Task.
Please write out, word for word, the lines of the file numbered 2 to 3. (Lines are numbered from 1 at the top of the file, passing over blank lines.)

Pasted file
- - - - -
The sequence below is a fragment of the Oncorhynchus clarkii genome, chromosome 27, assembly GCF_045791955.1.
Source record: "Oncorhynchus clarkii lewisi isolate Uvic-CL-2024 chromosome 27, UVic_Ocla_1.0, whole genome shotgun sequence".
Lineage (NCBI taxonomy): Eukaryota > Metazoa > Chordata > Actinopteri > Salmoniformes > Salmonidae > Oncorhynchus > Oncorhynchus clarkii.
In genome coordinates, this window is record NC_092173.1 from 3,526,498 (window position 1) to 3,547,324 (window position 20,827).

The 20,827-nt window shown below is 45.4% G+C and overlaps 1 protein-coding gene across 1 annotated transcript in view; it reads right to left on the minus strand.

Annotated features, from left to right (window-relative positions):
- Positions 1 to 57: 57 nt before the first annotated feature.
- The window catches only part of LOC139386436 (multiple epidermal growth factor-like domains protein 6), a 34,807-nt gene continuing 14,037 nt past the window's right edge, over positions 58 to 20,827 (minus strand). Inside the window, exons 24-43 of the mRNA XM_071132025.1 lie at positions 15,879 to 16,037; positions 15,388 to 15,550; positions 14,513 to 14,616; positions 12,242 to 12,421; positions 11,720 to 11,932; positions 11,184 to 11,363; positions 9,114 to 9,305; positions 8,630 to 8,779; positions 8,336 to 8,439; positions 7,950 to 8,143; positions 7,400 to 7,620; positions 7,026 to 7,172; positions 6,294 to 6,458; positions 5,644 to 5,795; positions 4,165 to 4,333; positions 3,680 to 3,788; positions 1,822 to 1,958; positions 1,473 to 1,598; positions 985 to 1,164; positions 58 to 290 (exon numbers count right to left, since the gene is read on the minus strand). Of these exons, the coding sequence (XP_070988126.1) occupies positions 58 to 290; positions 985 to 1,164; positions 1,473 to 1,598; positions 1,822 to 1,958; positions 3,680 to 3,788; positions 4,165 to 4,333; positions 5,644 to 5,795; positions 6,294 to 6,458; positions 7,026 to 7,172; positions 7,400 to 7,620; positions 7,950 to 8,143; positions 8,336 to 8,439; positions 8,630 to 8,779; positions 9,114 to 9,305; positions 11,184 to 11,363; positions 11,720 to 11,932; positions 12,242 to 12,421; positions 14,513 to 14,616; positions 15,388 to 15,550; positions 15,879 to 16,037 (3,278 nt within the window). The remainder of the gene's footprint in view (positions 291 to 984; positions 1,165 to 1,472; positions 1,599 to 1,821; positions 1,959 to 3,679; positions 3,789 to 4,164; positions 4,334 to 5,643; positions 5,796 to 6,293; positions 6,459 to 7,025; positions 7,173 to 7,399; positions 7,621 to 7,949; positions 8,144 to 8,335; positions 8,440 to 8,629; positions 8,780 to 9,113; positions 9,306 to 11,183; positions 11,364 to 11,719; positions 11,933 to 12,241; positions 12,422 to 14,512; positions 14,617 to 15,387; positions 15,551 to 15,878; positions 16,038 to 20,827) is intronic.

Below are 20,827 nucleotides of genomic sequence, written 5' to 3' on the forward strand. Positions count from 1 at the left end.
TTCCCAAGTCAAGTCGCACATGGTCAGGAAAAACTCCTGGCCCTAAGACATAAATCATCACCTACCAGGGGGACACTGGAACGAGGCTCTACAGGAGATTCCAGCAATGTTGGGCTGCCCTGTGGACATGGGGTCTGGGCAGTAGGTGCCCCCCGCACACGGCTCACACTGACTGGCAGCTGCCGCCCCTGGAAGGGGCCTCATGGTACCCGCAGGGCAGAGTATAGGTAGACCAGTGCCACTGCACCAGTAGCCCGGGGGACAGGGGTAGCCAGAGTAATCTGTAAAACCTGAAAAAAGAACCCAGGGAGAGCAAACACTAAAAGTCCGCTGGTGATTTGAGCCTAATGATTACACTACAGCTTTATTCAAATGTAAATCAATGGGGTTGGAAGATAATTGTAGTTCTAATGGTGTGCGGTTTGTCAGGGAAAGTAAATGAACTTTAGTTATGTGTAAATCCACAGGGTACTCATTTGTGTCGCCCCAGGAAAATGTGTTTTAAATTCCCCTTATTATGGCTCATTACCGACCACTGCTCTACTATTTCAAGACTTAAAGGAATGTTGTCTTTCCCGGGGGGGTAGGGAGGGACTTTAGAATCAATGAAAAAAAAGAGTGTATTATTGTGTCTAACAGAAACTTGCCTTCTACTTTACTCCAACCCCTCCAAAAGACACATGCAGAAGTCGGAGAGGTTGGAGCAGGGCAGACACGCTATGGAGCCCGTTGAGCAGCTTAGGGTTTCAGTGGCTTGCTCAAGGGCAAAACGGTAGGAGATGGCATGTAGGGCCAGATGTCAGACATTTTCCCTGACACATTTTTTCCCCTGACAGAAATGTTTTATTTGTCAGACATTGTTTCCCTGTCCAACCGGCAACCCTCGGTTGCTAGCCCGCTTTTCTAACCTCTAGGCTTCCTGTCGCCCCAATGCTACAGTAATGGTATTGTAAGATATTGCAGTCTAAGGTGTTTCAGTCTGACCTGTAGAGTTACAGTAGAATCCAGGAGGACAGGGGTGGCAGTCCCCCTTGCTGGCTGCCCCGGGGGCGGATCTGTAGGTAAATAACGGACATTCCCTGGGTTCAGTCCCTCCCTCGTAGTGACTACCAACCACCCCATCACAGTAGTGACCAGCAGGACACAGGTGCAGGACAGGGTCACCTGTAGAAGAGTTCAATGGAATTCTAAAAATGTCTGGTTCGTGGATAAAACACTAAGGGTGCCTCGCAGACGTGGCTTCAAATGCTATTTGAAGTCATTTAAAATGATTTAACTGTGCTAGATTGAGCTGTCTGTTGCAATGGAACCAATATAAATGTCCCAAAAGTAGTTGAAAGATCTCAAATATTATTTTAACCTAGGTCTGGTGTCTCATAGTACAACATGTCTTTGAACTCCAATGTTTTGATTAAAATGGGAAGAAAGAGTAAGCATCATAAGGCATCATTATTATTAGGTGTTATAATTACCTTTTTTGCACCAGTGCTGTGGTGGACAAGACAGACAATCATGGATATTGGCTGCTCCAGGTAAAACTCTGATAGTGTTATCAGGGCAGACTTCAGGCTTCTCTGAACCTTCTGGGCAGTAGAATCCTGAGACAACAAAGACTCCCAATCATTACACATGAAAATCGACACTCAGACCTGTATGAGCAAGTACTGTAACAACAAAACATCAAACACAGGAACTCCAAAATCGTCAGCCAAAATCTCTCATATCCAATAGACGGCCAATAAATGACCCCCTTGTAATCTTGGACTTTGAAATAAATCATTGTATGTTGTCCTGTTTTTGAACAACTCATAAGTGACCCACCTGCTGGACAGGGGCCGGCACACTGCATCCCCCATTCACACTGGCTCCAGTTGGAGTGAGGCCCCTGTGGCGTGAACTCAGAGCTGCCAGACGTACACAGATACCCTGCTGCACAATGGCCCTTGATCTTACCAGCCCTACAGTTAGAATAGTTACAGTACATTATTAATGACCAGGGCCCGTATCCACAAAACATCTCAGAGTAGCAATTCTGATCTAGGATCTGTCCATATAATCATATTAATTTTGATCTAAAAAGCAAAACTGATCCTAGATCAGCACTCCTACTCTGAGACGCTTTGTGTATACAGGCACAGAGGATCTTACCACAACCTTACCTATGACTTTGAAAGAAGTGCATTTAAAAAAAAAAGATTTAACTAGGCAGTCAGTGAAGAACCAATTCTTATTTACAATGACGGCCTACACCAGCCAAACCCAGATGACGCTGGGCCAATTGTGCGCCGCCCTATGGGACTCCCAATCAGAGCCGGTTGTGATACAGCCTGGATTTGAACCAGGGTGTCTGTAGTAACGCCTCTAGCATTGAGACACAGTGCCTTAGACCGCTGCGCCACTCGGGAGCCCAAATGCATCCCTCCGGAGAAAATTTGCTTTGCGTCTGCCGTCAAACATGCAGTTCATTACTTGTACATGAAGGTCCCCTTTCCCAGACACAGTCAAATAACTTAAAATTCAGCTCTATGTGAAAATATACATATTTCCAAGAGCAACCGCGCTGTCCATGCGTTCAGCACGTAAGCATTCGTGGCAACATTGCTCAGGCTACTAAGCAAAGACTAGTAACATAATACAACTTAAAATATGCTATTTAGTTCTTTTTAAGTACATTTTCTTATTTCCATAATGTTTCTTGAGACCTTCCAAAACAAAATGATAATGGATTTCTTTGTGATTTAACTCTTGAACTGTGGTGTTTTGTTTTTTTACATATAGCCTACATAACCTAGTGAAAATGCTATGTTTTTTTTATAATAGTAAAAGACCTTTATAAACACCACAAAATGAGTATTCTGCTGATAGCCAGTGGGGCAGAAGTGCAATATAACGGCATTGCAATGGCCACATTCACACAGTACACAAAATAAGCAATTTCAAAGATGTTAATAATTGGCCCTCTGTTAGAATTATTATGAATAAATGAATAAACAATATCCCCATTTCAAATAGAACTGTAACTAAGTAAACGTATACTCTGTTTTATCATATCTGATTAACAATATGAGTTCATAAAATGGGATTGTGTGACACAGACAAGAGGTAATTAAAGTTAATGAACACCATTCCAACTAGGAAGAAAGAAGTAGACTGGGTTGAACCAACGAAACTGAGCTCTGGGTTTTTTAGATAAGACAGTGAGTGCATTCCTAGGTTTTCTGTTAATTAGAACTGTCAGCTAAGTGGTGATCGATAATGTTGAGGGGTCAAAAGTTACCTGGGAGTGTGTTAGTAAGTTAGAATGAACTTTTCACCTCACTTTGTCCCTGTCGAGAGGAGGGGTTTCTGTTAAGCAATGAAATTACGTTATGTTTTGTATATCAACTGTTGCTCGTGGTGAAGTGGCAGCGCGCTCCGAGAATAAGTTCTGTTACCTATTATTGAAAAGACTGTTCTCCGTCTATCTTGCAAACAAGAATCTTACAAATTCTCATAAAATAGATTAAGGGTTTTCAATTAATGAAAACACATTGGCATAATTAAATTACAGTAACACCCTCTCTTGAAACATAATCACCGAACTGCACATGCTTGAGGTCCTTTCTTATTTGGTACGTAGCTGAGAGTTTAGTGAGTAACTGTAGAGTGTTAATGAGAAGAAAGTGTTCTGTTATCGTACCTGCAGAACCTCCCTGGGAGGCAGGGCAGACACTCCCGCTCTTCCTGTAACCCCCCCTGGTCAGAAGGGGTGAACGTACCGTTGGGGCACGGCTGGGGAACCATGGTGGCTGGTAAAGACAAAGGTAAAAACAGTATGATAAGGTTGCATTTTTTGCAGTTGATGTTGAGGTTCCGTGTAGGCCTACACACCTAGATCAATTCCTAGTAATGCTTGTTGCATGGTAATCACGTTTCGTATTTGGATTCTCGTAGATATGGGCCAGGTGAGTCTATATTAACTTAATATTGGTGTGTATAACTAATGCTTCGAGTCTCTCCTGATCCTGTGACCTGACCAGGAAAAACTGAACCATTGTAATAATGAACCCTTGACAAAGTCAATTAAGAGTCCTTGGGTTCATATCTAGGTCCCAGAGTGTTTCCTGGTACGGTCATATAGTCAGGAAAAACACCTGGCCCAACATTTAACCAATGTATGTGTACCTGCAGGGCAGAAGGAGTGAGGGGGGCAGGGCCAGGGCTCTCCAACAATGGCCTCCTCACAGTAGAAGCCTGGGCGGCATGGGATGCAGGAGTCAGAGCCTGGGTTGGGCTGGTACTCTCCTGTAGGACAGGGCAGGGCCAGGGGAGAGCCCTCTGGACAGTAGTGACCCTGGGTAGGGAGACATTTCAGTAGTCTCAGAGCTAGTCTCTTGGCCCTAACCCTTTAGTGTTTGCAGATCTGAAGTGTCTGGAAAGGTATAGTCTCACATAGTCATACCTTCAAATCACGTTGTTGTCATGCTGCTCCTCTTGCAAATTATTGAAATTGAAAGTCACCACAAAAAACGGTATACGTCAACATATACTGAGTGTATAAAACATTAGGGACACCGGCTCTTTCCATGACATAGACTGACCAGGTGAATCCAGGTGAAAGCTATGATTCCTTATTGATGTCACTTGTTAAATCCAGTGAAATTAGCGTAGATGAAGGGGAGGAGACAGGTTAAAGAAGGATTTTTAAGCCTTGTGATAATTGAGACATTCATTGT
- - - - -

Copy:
Source record: "Oncorhynchus clarkii lewisi isolate Uvic-CL-2024 chromosome 27, UVic_Ocla_1.0, whole genome shotgun sequence".
Lineage (NCBI taxonomy): Eukaryota > Metazoa > Chordata > Actinopteri > Salmoniformes > Salmonidae > Oncorhynchus > Oncorhynchus clarkii.